Those who are engaged in the issue have been struggling to gain attention and support (i.e. funding) from the government, however, since the funding is entirely derived from international funders, the lack of support from the government has left the issue in the hands of intermediaries and the traditional leaders from the various villages. Thus, the latter group has become the central actor in this story, while the former group is now the major link connecting international funders to the work that is being done on the ground.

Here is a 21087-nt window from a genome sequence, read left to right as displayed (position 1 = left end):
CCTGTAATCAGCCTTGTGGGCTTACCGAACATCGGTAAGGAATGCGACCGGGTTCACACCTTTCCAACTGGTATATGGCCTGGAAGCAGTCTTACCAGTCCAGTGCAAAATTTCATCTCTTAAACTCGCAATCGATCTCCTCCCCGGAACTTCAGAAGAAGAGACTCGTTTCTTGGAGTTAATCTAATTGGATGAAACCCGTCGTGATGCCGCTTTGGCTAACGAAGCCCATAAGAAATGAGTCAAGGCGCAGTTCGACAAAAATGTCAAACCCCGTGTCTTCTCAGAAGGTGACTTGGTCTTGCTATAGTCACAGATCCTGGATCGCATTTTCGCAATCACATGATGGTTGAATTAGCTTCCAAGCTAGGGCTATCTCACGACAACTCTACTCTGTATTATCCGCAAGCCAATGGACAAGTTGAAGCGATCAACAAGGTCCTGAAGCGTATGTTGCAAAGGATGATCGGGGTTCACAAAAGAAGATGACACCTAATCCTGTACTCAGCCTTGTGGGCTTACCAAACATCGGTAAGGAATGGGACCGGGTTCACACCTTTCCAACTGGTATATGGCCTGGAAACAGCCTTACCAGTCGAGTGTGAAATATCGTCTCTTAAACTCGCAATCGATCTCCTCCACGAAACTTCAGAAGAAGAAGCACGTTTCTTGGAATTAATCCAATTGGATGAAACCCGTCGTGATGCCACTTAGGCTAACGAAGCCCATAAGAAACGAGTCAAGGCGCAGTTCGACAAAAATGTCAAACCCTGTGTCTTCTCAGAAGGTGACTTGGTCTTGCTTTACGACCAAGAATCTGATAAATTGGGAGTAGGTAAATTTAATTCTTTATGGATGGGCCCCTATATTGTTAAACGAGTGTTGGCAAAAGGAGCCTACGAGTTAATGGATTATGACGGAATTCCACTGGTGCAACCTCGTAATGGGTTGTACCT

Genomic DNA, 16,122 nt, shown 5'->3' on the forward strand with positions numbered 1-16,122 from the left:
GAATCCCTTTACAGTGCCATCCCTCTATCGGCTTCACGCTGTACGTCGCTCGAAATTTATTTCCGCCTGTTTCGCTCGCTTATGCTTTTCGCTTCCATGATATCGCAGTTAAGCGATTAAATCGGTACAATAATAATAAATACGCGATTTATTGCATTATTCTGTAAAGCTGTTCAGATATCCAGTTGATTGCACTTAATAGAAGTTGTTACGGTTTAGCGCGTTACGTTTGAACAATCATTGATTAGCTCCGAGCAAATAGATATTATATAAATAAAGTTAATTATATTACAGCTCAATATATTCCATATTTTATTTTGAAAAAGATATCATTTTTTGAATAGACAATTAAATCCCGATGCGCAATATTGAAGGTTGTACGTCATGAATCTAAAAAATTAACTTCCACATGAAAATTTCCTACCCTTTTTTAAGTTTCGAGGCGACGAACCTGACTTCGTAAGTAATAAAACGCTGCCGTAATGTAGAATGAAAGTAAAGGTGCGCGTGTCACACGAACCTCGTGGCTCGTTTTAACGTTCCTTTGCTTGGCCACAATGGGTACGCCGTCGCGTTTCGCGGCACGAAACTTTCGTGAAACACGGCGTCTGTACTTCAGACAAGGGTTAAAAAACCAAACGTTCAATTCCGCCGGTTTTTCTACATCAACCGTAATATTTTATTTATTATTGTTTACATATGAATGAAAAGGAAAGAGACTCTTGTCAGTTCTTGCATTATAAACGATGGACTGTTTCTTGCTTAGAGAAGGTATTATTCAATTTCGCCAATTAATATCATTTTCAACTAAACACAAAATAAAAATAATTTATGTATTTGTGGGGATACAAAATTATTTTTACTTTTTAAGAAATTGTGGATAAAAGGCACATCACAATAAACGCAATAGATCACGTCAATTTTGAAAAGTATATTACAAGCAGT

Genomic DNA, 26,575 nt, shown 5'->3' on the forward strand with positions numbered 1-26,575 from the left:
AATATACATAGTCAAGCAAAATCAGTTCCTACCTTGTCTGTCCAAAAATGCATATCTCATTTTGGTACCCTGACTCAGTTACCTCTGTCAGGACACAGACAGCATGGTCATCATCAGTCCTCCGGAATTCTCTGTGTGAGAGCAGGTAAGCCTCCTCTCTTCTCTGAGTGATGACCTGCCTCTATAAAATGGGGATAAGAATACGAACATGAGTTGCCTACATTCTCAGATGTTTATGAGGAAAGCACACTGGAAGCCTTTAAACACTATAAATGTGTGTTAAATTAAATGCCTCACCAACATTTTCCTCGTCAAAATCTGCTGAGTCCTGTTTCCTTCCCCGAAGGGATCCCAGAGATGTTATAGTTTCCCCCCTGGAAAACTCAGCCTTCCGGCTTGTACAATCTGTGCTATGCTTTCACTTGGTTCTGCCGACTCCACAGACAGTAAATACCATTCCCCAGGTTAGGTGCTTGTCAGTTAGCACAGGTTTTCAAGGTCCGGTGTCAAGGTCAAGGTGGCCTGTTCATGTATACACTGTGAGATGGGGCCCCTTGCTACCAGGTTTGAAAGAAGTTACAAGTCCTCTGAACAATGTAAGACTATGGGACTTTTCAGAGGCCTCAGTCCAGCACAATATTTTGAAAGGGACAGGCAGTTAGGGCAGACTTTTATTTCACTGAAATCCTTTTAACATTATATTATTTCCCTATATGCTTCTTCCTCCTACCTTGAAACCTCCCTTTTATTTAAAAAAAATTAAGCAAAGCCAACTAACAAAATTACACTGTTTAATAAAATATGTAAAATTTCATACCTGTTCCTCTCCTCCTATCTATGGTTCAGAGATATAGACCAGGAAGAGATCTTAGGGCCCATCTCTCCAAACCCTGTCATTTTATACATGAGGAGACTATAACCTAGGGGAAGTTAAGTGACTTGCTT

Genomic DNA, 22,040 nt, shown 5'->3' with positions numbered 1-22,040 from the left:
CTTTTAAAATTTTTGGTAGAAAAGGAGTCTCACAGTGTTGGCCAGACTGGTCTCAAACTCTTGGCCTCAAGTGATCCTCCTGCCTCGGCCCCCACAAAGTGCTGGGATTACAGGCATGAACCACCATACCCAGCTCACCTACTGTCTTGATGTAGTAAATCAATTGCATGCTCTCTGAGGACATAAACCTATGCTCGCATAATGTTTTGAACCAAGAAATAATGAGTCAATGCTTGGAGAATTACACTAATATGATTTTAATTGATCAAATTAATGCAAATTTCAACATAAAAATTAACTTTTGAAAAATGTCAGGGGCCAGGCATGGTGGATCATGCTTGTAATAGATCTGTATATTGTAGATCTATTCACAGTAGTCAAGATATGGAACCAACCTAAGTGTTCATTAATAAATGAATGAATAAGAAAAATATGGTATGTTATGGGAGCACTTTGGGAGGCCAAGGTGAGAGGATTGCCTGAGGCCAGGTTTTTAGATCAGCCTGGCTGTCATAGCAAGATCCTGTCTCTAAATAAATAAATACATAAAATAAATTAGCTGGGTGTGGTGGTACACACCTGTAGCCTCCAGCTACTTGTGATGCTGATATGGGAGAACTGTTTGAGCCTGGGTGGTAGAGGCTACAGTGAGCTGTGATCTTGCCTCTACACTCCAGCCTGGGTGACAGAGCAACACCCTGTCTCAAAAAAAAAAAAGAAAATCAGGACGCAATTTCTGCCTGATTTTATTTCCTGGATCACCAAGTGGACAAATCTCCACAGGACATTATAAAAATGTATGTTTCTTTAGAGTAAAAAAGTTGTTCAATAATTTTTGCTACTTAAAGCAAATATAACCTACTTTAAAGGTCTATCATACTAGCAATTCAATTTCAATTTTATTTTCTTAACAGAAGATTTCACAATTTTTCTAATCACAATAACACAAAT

The original problem was that two separate water projects were simultaneously taking place in neighboring villages, which is a massive waste of resources. The first project started because a dynamic student wrote a proposal to the Water Collective to request funding to install a catchment system in Ekanjo-Bajoh in order to deliver water to this village and its primary and secondary school, as well as its local health center. The NGO approved the proposal and gave its initial funding to begin the water project; and the national NGO C.E.R.U.T. (the Centre for Environment and Rural Transportation) was put in charge of conducting the feasibility study for the catchment. However, their study failed to state there was another water project already in place in the neighboring village, Ebasse-Bajoh (funded by Fat Pipe). Soon thereafter, the previous P.C.V. in Bangem and the NGO C.A.D. became aware of the inefficiency of having two separate projects and, thus, brought it to the attention of all of the funding entities involved. Rather than having the water flow to one village by the time the project culminated and one village receive all of the funding, at this point, the projects would be unified and handed over to be administrated by the B.R.D.A. Henceforth, the initial inter-village rivalries begun, giving way to a “domino-effect” of rivalry against the efforts of C.A.D., P.C. and the B.R.D.A. amongst the population of the Ekanjo village.